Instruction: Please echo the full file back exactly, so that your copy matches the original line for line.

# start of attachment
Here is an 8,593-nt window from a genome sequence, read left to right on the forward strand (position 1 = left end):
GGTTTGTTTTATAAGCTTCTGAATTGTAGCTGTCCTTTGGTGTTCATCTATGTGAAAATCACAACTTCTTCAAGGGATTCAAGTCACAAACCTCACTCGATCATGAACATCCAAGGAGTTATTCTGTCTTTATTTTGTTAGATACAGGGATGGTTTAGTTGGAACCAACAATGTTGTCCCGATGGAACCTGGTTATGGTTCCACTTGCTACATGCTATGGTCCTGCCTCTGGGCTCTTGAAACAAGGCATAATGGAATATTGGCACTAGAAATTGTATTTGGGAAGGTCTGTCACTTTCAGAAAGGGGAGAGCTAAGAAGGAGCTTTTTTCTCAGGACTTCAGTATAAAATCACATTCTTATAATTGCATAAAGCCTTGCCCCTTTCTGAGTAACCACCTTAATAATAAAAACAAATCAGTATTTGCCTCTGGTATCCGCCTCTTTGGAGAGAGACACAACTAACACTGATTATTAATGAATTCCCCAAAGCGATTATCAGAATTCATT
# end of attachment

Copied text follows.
Here is an 8,593-nt window from a genome sequence, read left to right on the forward strand (position 1 = left end):
GGTTTGTTTTATAAGCTTCTGAATTGTAGCTGTCCTTTGGTGTTCATCTATGTGAAAATCACAACTTCTTCAAGGGATTCAAGTCACAAACCTCACTCGATCATGAACATCCAAGGAGTTATTCTGTCTTTATTTTGTTAGATACAGGGATGGTTTAGTTGGAACCAACAATGTTGTCCCGATGGAACCTGGTTATGGTTCCACTTGCTACATGCTATGGTCCTGCCTCTGGGCTCTTGAAACAAGGCATAATGGAATATTGGCACTAGAAATTGTATTTGGGAAGGTCTGTCACTTTCAGAAAGGGGAGAGCTAAGAAGGAGCTTTTTTCTCAGGACTTCAGTATAAAATCACATTCTTATAATTGCATAAAGCCTTGCCCCTTTCTGAGTAACCACCTTAATAATAAAAACAAATCAGTATTTGCCTCTGGTATCCGCCTCTTTGGAGAGAGACACAACTAACACTGATTATTAATGAATTCCCCAAAGCGATTATCAGAATTCATT